For UL-type results the data set contains the UL maps as well as some basic information, such as the type of Experimental Result (UL). On the other hand, for EM-type results, each data set contains the EM maps for the corresponding signal region as well as some additional information: the observed and expected number of events in the signal region, the signal upper limit, etc. In the folder structure shown in database scheme, the upper limit maps and efficiency maps for each SMS (or sum of SMS) are stored in files labeled according to the TxName convention.

**Data Sets are described by the**DataSet Class

## TxName Convention

Since using the string notation
to describe the simplified models appearing in the
upper limit or efficiency maps can be rather lengthy, it is useful to define a shorthand notation for
the constraints. SModelS adopts a notation based on
the CMS SMS conventions, where each specific constraint is
labeled as *T<constraint name>*, which we refer as *TxName*. For instance, the TxName corresponding to
the constraint in Fig. 6 is *T2*.
A complete list of TxNames can be found here.

**Upper limit and efficiency maps are described by the**TxName Class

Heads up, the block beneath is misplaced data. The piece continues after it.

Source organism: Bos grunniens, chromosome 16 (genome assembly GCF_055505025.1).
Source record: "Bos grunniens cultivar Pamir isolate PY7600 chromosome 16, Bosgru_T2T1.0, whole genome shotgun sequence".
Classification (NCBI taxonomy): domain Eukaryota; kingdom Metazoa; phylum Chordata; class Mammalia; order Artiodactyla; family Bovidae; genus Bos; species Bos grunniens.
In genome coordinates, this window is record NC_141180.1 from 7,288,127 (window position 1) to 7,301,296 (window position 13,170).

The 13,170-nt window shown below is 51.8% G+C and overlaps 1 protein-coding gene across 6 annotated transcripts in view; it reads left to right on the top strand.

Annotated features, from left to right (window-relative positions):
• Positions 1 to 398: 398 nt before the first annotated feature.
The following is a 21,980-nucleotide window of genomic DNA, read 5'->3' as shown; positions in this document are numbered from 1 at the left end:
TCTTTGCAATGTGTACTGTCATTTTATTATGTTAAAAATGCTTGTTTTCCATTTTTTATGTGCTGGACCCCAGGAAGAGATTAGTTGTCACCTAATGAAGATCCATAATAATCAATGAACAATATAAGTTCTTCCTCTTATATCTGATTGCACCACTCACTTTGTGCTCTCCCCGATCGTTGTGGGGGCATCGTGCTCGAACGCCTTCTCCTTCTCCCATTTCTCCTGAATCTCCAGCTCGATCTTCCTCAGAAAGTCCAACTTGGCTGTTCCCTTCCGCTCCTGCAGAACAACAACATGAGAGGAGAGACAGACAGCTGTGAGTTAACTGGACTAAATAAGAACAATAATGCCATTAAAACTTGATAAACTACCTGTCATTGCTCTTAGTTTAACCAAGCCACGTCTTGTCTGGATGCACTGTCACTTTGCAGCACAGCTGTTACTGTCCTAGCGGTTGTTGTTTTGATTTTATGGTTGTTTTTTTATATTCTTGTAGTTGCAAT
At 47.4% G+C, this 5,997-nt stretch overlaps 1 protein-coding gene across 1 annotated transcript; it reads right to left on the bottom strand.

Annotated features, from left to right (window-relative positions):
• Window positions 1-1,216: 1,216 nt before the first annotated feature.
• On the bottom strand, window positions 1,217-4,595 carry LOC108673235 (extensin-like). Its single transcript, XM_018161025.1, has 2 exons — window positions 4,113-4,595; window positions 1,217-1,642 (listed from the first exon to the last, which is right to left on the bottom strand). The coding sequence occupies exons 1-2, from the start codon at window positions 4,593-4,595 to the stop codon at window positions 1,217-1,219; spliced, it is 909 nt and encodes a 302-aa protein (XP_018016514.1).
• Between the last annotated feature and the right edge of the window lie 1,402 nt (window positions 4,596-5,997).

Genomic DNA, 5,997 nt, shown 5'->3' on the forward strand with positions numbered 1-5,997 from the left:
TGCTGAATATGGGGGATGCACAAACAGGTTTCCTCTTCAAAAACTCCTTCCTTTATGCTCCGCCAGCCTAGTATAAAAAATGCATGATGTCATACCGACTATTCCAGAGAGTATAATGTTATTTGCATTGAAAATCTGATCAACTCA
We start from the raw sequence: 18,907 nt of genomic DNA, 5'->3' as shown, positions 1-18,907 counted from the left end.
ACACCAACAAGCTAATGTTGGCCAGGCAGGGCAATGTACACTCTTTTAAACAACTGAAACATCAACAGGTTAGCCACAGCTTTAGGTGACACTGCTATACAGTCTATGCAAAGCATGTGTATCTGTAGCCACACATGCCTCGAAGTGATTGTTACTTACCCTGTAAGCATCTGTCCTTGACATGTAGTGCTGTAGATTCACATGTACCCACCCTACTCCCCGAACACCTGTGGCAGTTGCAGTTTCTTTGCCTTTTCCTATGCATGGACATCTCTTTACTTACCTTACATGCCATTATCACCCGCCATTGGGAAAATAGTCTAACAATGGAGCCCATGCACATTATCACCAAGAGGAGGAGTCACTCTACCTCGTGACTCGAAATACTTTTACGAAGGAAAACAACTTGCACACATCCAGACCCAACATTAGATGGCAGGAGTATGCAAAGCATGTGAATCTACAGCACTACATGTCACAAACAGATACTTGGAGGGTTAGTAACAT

*More details about the database folder structure and object
structure can be found in* Database of Experimental Results.

## Inclusive SMS

The experimental searches are often inclusive over the final states considered, as illustrated by the sum over light lepton flavors in Fig. 5. Also, many searches are not strongly sensitive to the quantum numbers of the promptly decaying BSM particles. Finally, some searches are very inclusive over the final states as long as the required target object/particle is present in the signal. All these different levels of inclusiveness need to be represented by the SMS topologies appearing in the constraints and the following objects can be used when describing inclusive constraints: